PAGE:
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Are robot hotels the future of hospitality?

Are robot hotels the future of hospitality?

A smiling receptionist stands at the front desk…but not is all as it seems. At the Henn na Hotel in Tokyo, all the staff are robots.

The Japanese hotel chain entered the Guinness Book of World Records in 2015 as the first-ever hotel to be staffed entirely by robots. Currently, H.I.S. Hotel Holdings operates 12 such locations, including one close to a popular theme park where guests are greeted by animatronic velociraptors.

Although these robot hotels were initially conceived with the goal of keeping labour costs down, they’ve become an attraction in their own right. With many smart features and convenience options, we may begin to see hotels like Henn na cropping up around the UK. But, do we still prefer the human touch?

Smart options for a more efficient service

Not all of the Henn na Hotels are as gimmicky as the one near the theme park. In fact, most are designed for business visitors. Miura Tatsuki, executive in charge of the public relations at the business management planning division, observed that sometimes business travellers want a completely no-frills, no-fuss experience.

“It takes a surprising amount of energy to talk to people, even hotel staff,” said Miura, in an interview with a Japanese travel guide. “We figure this is going to be just that much harder for a businessman to take after wearing himself out in negotiations or other business meetings…Now, at Henn na Hotel, you can go your whole stay, from check-in to check-out, without ever talking to another person.”

It isn’t just automated check-in and check-out that’s included. The rooms have many futuristic features for business travellers, including voice-controlled lights and air conditioning, and an LG Styler, a high-tech clothes steaming appliance. These smart features also allow the hotel to gather valuable customer data, enabling them to run the hotel more sustainably and efficiently.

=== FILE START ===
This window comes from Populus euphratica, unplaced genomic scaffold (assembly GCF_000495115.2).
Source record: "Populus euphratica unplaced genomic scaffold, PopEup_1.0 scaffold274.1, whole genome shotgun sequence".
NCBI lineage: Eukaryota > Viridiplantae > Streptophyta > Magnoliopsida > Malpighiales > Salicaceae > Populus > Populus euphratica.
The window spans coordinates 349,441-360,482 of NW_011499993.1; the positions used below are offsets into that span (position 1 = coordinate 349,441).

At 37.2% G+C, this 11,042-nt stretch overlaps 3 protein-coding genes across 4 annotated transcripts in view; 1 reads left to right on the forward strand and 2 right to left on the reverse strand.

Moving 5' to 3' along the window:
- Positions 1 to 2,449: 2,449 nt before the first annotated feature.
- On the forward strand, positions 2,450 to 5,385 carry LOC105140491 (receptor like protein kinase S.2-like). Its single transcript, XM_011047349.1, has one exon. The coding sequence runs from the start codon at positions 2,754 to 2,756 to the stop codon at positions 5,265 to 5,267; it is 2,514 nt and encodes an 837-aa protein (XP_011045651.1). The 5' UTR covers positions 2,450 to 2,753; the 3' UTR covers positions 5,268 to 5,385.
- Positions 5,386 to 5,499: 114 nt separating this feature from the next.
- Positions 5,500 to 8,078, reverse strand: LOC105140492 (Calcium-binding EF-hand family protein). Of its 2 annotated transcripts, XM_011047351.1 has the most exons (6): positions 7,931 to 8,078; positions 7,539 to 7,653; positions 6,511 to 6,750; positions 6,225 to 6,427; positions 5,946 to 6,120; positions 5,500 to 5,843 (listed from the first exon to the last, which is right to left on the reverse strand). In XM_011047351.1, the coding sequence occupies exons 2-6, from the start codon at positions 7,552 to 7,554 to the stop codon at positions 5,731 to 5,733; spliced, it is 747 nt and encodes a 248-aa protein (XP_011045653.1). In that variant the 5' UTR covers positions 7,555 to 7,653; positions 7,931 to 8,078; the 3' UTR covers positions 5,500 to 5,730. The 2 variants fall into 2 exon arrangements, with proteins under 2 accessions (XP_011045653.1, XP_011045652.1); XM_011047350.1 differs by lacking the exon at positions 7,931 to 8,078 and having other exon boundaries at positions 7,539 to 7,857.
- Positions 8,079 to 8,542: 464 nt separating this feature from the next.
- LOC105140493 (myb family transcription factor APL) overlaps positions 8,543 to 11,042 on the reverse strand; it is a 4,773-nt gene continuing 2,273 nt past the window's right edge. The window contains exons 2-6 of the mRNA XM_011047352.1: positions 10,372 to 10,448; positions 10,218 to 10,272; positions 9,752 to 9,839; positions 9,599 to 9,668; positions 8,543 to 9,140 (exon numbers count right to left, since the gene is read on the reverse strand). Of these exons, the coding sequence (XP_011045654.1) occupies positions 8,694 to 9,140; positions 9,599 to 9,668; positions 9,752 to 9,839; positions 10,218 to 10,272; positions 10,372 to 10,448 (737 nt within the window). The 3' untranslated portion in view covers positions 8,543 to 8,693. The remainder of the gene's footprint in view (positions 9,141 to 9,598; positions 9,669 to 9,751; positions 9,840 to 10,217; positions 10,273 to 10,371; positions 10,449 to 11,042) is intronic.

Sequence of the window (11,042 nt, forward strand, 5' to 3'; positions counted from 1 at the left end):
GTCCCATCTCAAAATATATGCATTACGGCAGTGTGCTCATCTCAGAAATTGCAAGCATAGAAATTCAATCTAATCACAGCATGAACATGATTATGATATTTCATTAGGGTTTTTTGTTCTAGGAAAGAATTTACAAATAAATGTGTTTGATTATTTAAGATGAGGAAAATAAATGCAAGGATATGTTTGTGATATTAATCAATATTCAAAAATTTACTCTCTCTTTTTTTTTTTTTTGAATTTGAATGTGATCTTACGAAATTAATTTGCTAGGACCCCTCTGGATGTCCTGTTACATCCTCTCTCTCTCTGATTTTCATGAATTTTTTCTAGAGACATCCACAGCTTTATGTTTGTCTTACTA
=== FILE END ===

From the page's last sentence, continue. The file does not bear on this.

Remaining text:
Or will robot hotels be the new customer service pet hate?

That said, these robot hotels don’t have the highest rating in H.I.C.’s portfolio. Miura also noted in the same interview that the Henn na Hotels are rated at three to three-and-a-half stars, which is not as high as might be hoped. So what could be at the root of customers’ reticence, despite all the futuristic features?

It’s possible that robot hotels are in danger of getting the same reputation as the call centre automated message. We’ve all been there – going round and round in circles with a voice-controlled automated message when we’re desperate to talk to a human. Even now, with the dawn of supposedly more efficient chatbots and other automated customer service solutions, 55% of people still prefer to talk to a human on the phone.

It seems that if the hospitality industry is to leverage the advantages of robot hotels, they need to do it in the right measures. Certainly, speedy self-check-in and voice-controlled AC are a nice touch, but there need to be humans on hand to deal with the finer points of customer service.

 

 

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